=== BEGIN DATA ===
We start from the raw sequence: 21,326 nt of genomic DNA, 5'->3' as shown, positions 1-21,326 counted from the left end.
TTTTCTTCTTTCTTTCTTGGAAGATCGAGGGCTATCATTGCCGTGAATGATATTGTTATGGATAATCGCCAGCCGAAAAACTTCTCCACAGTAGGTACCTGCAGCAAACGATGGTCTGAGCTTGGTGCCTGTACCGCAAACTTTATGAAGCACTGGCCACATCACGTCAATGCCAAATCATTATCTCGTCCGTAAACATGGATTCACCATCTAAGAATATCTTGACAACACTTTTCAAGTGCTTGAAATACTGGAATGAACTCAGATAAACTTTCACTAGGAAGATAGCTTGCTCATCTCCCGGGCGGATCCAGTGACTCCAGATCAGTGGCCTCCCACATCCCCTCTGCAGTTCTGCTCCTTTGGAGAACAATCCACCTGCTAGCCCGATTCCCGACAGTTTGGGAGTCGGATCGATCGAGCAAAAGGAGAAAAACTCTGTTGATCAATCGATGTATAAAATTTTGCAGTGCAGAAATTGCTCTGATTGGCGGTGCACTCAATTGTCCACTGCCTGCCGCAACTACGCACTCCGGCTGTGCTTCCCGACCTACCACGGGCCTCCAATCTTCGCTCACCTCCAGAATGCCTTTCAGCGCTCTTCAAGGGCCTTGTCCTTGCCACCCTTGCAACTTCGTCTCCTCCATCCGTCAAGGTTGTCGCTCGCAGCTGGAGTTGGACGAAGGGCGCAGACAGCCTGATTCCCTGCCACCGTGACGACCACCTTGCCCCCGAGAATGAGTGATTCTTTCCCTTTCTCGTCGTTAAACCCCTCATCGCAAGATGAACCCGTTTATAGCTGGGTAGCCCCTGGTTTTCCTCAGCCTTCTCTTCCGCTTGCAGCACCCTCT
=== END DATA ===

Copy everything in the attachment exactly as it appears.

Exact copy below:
We start from the raw sequence: 21,326 nt of genomic DNA, 5'->3' as shown, positions 1-21,326 counted from the left end.
TTTTCTTCTTTCTTTCTTGGAAGATCGAGGGCTATCATTGCCGTGAATGATATTGTTATGGATAATCGCCAGCCGAAAAACTTCTCCACAGTAGGTACCTGCAGCAAACGATGGTCTGAGCTTGGTGCCTGTACCGCAAACTTTATGAAGCACTGGCCACATCACGTCAATGCCAAATCATTATCTCGTCCGTAAACATGGATTCACCATCTAAGAATATCTTGACAACACTTTTCAAGTGCTTGAAATACTGGAATGAACTCAGATAAACTTTCACTAGGAAGATAGCTTGCTCATCTCCCGGGCGGATCCAGTGACTCCAGATCAGTGGCCTCCCACATCCCCTCTGCAGTTCTGCTCCTTTGGAGAACAATCCACCTGCTAGCCCGATTCCCGACAGTTTGGGAGTCGGATCGATCGAGCAAAAGGAGAAAAACTCTGTTGATCAATCGATGTATAAAATTTTGCAGTGCAGAAATTGCTCTGATTGGCGGTGCACTCAATTGTCCACTGCCTGCCGCAACTACGCACTCCGGCTGTGCTTCCCGACCTACCACGGGCCTCCAATCTTCGCTCACCTCCAGAATGCCTTTCAGCGCTCTTCAAGGGCCTTGTCCTTGCCACCCTTGCAACTTCGTCTCCTCCATCCGTCAAGGTTGTCGCTCGCAGCTGGAGTTGGACGAAGGGCGCAGACAGCCTGATTCCCTGCCACCGTGACGACCACCTTGCCCCCGAGAATGAGTGATTCTTTCCCTTTCTCGTCGTTAAACCCCTCATCGCAAGATGAACCCGTTTATAGCTGGGTAGCCCCTGGTTTTCCTCAGCCTTCTCTTCCGCTTGCAGCACCCTCT